While backers applaud the draft permit for the $1 billion transmission line to bring electricity from Quebec to Massachusetts, opponents say the project would provide "no verifiable reduction in greenhouse gases."
By Scott Thistle Staff Writer
Central Maine Power Co.’s plan to build a transmission line through western Maine’s mountains cleared a significant hurdle Friday when the Maine Department of Environmental Protection issued a draft permit for the $1 billion project.
The initial approval puts significant conditions on the project to limit its impacts, in one instance decreasing the width of the corridor to nearly one-third of what the company had requested.
In announcing the order, the DEP said in a statement that its approval “requires an unprecedented level of environmental and natural resource protection in the permitting of Central Maine Power’s New England Clean Energy Connect Project.”
But opponents of the project were quick to dismiss the permit order as doing little to protect Maine’s environment and resources, and some foes called out the DEP for announcing its decision while the state is focused on battling the coronavirus pandemic................................
“Based on our initial review, the CMP corridor continues to carve an unacceptable path through a globally significant forested landscape and provides no verifiable reduction in greenhouse gas pollution,” according to a joint statement issued by the Appalachian Mountain Club, Trout Unlimited and the Natural Resources Council of Maine. “While we appreciate the department’s attempt to reduce impacts, this remains the wrong project in the wrong place. ”
CMP has said the project will provide Maine jobs and cheaper power and has offered Maine $258 million over 40 years to reduce power bills, improve broadband internet, and expand efficient home heating and electric vehicle chargers.
Most of the proposed 145-mile transmission line would only require expanding existing power line corridors, but roughly one-third would involve new construction in woodland between the Canadian border and the Kennebec River.
The draft order, which will be subject to public comment until March 27, is the second key victory for power line advocates in recent months....................................
Among other things the draft order requires:
• The corridor width to be kept to 54 feet at its widest point. The original proposal asked for a 150-foot corridor width.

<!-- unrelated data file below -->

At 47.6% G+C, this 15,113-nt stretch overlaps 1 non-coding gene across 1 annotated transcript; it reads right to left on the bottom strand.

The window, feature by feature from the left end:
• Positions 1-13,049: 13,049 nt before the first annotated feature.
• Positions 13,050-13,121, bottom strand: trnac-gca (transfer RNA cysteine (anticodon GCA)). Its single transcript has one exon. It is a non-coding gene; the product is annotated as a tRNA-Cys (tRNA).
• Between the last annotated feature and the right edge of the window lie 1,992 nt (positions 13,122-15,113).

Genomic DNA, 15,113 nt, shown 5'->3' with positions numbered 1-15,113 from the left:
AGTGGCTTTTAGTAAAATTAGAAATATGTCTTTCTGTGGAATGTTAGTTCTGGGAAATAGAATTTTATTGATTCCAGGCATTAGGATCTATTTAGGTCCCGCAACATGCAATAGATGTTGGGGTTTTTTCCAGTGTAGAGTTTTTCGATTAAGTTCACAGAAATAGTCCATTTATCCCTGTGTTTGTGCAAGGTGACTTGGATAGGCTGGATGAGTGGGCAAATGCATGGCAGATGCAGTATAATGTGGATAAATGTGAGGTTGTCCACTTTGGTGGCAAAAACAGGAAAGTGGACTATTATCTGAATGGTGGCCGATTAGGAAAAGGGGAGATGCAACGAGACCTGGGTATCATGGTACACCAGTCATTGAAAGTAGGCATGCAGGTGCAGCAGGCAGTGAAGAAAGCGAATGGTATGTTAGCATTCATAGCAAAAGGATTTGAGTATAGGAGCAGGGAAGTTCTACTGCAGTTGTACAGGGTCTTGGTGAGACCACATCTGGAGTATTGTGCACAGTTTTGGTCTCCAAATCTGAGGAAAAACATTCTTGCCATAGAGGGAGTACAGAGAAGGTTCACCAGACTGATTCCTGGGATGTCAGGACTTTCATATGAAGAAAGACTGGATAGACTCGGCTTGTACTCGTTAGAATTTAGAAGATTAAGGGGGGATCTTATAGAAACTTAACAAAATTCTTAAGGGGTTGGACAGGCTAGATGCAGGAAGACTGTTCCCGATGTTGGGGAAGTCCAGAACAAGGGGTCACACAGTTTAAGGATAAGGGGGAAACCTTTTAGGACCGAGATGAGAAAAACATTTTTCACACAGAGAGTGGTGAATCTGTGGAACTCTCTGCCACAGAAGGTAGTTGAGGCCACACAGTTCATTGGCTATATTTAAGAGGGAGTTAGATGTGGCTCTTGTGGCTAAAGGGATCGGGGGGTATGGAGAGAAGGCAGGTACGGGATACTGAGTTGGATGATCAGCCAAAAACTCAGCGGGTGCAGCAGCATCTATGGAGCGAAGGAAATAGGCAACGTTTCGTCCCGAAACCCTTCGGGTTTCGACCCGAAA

• Preservation of natural forest canopy or trees at least 35-feet tall along a 14-mile segment of the corridor to protect vulnerable habitat area for wildlife and rare plants.
• The conservation of more than 700 acres of deer wintering area and the preservation of soft-wood deer travel corridors across the transmission corridor in an important deer wintering area along the Kennebec River.
• A prohibition on herbicide use for the first 53.5-mile segment of the corridor from the Canadian border to the Kennebec River.
The order also requires CMP to permanently conserve 40,000 acres of forest in western Maine and provide $1.8 million for a culvert replacement program meant to improve fish habitat, prevent erosion and improve water quality.
March 13, 2020 6:00 pm
AUGUSTA, Maine — A Franklin County resident allied with Central Maine Power asked a Maine court on Friday to overturn a decision by Secretary of State Matt Dunlap to green-light a question for the November ballot to kill the utility’s $1 billion hydropower corridor proposal.
Clean Energy Matters, the utility’s political action committee, said in a Friday news release that the court challenge had been filed. The group has alleged that opponents of the project may have violated the state’s signature gathering laws.
Dunlap’s office has said it did not have the time to review those complaints before declaring the referendum had roughly 70,000 signatures, cleared the threshold to qualify a referendum effort for the Maine ballot. The case in Kennebec County Superior Court could be decided by April.
A bill that would make utilities buy more electricity from local, renewable sources has strong backing from Vermont’s solar industry. But some utilities and the Scott administration are concerned that the new requirements will lead to rate hikes, especially in the state’s poorest regions.
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